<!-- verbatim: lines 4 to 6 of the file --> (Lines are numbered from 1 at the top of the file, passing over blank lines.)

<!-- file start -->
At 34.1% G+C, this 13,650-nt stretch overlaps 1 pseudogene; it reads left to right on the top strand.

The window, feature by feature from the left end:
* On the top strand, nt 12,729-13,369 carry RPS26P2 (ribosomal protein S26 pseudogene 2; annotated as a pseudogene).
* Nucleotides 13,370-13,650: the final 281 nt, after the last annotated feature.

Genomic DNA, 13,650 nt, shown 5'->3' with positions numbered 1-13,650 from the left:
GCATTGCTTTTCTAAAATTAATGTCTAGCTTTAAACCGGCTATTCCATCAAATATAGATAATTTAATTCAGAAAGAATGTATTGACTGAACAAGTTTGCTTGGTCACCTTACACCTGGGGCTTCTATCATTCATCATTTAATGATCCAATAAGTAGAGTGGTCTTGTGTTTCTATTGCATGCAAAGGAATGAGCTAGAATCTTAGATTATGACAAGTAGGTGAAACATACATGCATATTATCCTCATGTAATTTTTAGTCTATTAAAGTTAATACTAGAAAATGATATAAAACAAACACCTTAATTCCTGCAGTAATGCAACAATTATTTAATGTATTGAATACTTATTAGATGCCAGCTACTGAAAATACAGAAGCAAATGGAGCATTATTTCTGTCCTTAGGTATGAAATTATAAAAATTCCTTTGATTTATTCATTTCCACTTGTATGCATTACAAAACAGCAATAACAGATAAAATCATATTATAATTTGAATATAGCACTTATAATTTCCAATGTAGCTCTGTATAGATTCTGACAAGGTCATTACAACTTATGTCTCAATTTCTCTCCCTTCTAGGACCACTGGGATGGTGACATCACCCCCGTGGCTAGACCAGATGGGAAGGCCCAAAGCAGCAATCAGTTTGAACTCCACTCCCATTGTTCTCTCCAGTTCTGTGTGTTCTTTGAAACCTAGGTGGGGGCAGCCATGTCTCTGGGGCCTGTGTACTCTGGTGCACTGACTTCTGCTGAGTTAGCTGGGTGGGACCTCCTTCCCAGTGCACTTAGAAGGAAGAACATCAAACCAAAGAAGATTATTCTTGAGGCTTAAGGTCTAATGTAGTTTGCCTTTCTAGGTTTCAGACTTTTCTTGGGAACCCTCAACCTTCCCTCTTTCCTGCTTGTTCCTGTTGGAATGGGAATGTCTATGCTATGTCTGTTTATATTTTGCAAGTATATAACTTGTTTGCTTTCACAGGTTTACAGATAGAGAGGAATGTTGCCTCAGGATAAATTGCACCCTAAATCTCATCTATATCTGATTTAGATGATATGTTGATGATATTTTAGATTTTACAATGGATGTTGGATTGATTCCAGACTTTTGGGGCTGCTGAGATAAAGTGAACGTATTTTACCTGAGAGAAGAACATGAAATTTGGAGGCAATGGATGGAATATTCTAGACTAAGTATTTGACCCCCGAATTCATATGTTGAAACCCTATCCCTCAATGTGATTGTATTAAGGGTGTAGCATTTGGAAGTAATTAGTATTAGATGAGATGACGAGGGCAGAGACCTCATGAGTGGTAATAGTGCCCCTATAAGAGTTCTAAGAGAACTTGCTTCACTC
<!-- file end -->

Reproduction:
* Nucleotides 13,370-13,650: the final 281 nt, after the last annotated feature.

Genomic DNA, 13,650 nt, shown 5'->3' with positions numbered 1-13,650 from the left:
GCATTGCTTTTCTAAAATTAATGTCTAGCTTTAAACCGGCTATTCCATCAAATATAGATAATTTAATTCAGAAAGAATGTATTGACTGAACAAGTTTGCTTGGTCACCTTACACCTGGGGCTTCTATCATTCATCATTTAATGATCCAATAAGTAGAGTGGTCTTGTGTTTCTATTGCATGCAAAGGAATGAGCTAGAATCTTAGATTATGACAAGTAGGTGAAACATACATGCATATTATCCTCATGTAATTTTTAGTCTATTAAAGTTAATACTAGAAAATGATATAAAACAAACACCTTAATTCCTGCAGTAATGCAACAATTATTTAATGTATTGAATACTTATTAGATGCCAGCTACTGAAAATACAGAAGCAAATGGAGCATTATTTCTGTCCTTAGGTATGAAATTATAAAAATTCCTTTGATTTATTCATTTCCACTTGTATGCATTACAAAACAGCAATAACAGATAAAATCATATTATAATTTGAATATAGCACTTATAATTTCCAATGTAGCTCTGTATAGATTCTGACAAGGTCATTACAACTTATGTCTCAATTTCTCTCCCTTCTAGGACCACTGGGATGGTGACATCACCCCCGTGGCTAGACCAGATGGGAAGGCCCAAAGCAGCAATCAGTTTGAACTCCACTCCCATTGTTCTCTCCAGTTCTGTGTGTTCTTTGAAACCTAGGTGGGGGCAGCCATGTCTCTGGGGCCTGTGTACTCTGGTGCACTGACTTCTGCTGAGTTAGCTGGGTGGGACCTCCTTCCCAGTGCACTTAGAAGGAAGAACATCAAACCAAAGAAGATTATTCTTGAGGCTTAAGGTCTAATGTAGTTTGCCTTTCTAGGTTTCAGACTTTTCTTGGGAACCCTCAACCTTCCCTCTTTCCTGCTTGTTCCTGTTGGAATGGGAATGTCTATGCTATGTCTGTTTATATTTTGCAAGTATATAACTTGTTTGCTTTCACAGGTTTACAGATAGAGAGGAATGTTGCCTCAGGATAAATTGCACCCTAAATCTCATCTATATCTGATTTAGATGATATGTTGATGATATTTTAGATTTTACAATGGATGTTGGATTGATTCCAGACTTTTGGGGCTGCTGAGATAAAGTGAACGTATTTTACCTGAGAGAAGAACATGAAATTTGGAGGCAATGGATGGAATATTCTAGACTAAGTATTTGACCCCCGAATTCATATGTTGAAACCCTATCCCTCAATGTGATTGTATTAAGGGTGTAGCATTTGGAAGTAATTAGTATTAGATGAGATGACGAGGGCAGAGACCTCATGAGTGGTAATAGTGCCCCTATAAGAGTTCTAAGAGAACTTGCTTCACTC